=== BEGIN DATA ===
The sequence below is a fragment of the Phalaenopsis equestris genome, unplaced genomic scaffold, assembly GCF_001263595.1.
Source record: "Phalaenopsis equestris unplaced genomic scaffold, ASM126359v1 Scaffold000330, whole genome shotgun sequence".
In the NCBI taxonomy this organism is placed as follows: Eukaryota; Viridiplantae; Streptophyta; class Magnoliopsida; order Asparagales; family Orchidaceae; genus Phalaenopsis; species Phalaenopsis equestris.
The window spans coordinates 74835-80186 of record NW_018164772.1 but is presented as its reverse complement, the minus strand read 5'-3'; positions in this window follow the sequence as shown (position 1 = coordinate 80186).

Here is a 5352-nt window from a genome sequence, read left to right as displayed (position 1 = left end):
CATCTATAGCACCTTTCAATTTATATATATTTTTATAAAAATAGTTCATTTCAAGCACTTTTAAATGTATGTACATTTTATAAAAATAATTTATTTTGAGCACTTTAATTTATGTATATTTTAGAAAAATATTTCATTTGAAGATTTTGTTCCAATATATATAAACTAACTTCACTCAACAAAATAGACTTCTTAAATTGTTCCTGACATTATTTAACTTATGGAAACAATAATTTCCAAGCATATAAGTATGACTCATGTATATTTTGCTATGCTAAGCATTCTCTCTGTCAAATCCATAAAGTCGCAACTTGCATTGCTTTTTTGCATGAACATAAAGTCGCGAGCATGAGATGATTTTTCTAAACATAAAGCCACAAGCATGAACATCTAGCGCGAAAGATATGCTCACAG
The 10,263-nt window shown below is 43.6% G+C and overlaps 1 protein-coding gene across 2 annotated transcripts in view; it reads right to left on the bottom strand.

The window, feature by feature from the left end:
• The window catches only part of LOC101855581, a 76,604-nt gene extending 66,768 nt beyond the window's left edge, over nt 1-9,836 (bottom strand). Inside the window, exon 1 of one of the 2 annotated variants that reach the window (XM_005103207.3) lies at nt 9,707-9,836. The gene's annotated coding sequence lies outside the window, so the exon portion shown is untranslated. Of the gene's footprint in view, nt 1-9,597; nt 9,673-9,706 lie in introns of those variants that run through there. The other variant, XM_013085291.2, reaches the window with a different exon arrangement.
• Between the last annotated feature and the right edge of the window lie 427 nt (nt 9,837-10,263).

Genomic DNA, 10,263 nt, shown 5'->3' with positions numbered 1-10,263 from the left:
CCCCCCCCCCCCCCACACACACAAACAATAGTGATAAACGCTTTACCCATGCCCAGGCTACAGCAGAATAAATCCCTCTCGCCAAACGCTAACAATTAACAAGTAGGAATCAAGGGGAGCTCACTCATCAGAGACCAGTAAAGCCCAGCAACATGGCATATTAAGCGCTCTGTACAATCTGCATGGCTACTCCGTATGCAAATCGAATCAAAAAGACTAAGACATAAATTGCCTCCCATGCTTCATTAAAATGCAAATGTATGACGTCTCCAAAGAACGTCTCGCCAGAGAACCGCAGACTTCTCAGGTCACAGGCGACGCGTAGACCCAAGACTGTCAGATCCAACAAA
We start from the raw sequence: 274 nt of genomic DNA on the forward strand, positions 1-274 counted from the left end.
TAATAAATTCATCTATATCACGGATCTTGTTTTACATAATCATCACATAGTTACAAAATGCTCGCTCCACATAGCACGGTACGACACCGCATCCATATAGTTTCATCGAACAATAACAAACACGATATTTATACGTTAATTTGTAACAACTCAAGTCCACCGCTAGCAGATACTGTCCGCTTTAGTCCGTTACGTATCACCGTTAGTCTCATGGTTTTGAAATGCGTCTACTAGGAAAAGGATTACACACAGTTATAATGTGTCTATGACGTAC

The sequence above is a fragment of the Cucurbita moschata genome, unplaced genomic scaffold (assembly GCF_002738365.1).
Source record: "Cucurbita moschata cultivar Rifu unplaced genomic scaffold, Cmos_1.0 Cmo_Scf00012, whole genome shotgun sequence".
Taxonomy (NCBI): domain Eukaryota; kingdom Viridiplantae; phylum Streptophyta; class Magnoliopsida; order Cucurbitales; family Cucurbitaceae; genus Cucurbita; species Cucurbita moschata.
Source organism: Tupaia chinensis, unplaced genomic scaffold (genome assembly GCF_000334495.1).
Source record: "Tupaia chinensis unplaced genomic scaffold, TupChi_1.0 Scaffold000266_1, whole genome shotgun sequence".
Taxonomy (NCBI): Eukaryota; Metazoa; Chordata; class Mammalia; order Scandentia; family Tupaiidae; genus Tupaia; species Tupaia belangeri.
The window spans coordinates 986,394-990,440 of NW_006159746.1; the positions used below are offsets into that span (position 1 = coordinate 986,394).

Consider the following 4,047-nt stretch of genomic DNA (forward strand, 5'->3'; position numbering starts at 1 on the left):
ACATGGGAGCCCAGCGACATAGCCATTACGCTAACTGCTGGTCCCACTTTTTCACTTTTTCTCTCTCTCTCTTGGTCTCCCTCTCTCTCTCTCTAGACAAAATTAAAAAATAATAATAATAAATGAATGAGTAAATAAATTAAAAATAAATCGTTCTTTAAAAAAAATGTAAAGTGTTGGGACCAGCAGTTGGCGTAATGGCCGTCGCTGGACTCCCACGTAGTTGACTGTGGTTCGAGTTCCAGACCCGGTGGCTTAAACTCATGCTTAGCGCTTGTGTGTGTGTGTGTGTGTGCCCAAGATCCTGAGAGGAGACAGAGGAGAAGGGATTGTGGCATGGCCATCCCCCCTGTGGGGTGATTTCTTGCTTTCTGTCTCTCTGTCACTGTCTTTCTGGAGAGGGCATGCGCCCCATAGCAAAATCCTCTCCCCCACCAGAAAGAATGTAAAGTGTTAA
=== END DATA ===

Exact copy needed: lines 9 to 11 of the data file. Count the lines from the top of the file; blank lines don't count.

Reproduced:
• The window catches only part of LOC101855581, a 76,604-nt gene extending 66,768 nt beyond the window's left edge, over nt 1-9,836 (bottom strand). Inside the window, exon 1 of one of the 2 annotated variants that reach the window (XM_005103207.3) lies at nt 9,707-9,836. The gene's annotated coding sequence lies outside the window, so the exon portion shown is untranslated. Of the gene's footprint in view, nt 1-9,597; nt 9,673-9,706 lie in introns of those variants that run through there. The other variant, XM_013085291.2, reaches the window with a different exon arrangement.
• Between the last annotated feature and the right edge of the window lie 427 nt (nt 9,837-10,263).

Genomic DNA, 10,263 nt, shown 5'->3' with positions numbered 1-10,263 from the left: